Prior Authorizations are complicated for everyone involved. As a patient who doesn’t know much about the administrative requirements of a doctor’s office, it must feel like a game of hot potato. It constantly goes around and no one seems to want it. Patients are making calls to the physician, pharmacy, and insurance company with no idea what is going on. Someone instructed them to say certain words and see what happens. 

Some find themselves asking, “Is everyone else calling around? Is everyone else stuck in a never-ending phone call trying to find the right person to speak to?” 

Let’s start at the beginning:

What is a Prior Authorization

A prior authorization is a complex process that is put in place to reduce costs for an insurance company and the patient. Sometimes it is used to “double-check” a provider’s health decision through medical necessity. Medical necessity is the buzz word for checking if it is the appropriate next step in care or if there is something else that is more or equally effective. 

Panels of experts in specific disease states develop guidelines to determine what is the appropriate and effective algorithm of care. It is determined by clinical trial data as well as real-world data and experiences. The clinical guidelines change as clinical information becomes available.

  • For example: Diabetes algorithm changed when studies showed that some medications have long-term cardiovascular benefit. These drugs are now preferred because it reduces risk of a cardiovascular event, such as high blood pressure or stroke.

Insurance companies then use these guidelines and cost evaluation to determine what medications they would prefer to pay for. Costs can be determined by market price or discounts from manufacturers based on the volume of customers on that medication. Therefore, some insurance companies may prefer brand drugs or more expensive drugs over generic alternatives.

The need for medical necessity can also be dictated by the insurance company. Cost-saving measures and processes can be implemented in this requirement. For example, step therapy and fail-first therapies can be required before moving on to the more expensive treatment option. 

Step therapy, also known as fail-first therapy, is the process in which patients must try certain treatments before moving on to something that is likely more expensive. A patient may have to use three or more other therapies before something with better efficacy due to the cost. This can delay care and be detrimental to their disease management in many cases.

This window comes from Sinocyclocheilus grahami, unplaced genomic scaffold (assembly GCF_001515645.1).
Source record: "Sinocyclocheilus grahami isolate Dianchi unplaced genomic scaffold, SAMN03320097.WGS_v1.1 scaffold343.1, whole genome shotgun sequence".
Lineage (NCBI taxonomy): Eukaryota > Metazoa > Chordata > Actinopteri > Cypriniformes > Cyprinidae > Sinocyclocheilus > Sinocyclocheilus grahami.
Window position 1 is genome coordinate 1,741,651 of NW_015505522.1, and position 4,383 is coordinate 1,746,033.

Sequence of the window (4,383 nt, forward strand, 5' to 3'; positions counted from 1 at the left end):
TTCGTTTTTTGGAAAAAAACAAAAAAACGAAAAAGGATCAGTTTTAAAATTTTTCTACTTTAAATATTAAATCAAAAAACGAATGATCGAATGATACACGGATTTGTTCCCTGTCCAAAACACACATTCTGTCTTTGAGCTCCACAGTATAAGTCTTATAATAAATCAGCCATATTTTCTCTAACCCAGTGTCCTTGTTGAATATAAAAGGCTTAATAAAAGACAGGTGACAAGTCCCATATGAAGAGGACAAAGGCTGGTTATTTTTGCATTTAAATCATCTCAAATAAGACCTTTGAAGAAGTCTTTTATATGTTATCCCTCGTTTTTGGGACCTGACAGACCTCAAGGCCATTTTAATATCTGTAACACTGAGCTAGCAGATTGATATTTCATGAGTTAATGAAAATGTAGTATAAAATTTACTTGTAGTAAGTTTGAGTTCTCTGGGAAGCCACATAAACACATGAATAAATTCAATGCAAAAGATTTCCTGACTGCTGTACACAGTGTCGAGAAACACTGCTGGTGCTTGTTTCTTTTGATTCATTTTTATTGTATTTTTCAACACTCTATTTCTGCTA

How does a Prior Authorization get processed?

From many patients’ perspectives, the prior authorization starts at the pharmacy. Little do they know; a similar process is used for authorization of services and procedures. 

Their doctor gave them a prescription that they want to fill to feel better. The patient took that prescription to the pharmacy and the pharmacy said no. Someone at the pharmacy then says the insurance is rejecting it because the doctor needs to submit more information to get approval. 

What type of information is needed? Why didn’t the doctor mention this possibility? Is this normal? Shouldn’t the doctor know if more information is needed? There are a lot of questions going through the patient’s mind.

The answer to all of these questions comes down to one thing: doctors do not know which medications need prior authorizations when you leave the office. There are many insurance companies and they all have different requirements for coverage and payment. The doctor usually does not know until the patient finds out at the pharmacy.

The prior authorization is a complex process with many stakeholders. Again, this can feel like a game of hot potato. Everyone touches it but no one wants to hold on to it.

A simplified version of the prior authorization process looks like this: 

The prior authorization stepwise process is shown.

The black arrows represent the patient going to the physician then the pharmacy. The red arrows are the rejection and requirement of a prior authorization. The green arrows are the process of notifying everyone of the approval. 

Except it isn’t this simple. Physician’s offices must track every prior authorization. Insurance companies do not actively notify providers or pharmacies of an approval. Physicians and staff need to access the insurance portal to see the status of the claim. If it receives approval, they then have to take another step to call the patient’s pharmacy to inform them it has approval. In this workflow, it is easy to skip the step of following up.

What may really be happening, may look more like this:

The complexities of prior authorization are shown.
This whole process can take days or weeks to complete. One misstep, mistake, or missing follow-up and the whole process can be disrupted. 

How do we improve?

In a 2019 AMA Survey of physicians, it was discovered that each physician is spending approximately 14.4 hours per week on prior authorizations. That means for every 2.7 physicians, there should be one staff member entirely dedicated to prior authorizations. Yet, only 30% of physicians report having dedicated support staff to help with this administrative burden. 

The long-term goal is to increase the number of support staff available to help with prior authorization. Additionally, improving competency in this area through certification will also reduce the time spent on processing prior authorizations. 

We want to stop playing hot potato. Stop passing prior authorizations around until they eventually receive approval. We need dedicatedPrior Authorization Certified Specialistswho are capable and ready to hold on to that hot potato until the claim gets approval. Patients need advocates who will fight for their care.

Are you ready to hold the hot potato?